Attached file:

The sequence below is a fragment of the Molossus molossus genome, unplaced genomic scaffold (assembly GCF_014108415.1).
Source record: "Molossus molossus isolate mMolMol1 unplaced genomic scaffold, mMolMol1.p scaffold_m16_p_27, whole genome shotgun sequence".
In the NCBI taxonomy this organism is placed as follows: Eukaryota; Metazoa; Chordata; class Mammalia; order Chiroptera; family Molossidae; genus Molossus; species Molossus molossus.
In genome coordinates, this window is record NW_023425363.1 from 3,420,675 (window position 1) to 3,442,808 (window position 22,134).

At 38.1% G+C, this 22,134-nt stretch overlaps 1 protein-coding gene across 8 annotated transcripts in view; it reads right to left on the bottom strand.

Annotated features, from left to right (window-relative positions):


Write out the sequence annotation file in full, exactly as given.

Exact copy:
The sequence below is a fragment of the Molossus molossus genome, unplaced genomic scaffold (assembly GCF_014108415.1).
Source record: "Molossus molossus isolate mMolMol1 unplaced genomic scaffold, mMolMol1.p scaffold_m16_p_27, whole genome shotgun sequence".
In the NCBI taxonomy this organism is placed as follows: Eukaryota; Metazoa; Chordata; class Mammalia; order Chiroptera; family Molossidae; genus Molossus; species Molossus molossus.
In genome coordinates, this window is record NW_023425363.1 from 3,420,675 (window position 1) to 3,442,808 (window position 22,134).

At 38.1% G+C, this 22,134-nt stretch overlaps 1 protein-coding gene across 8 annotated transcripts in view; it reads right to left on the bottom strand.

Annotated features, from left to right (window-relative positions):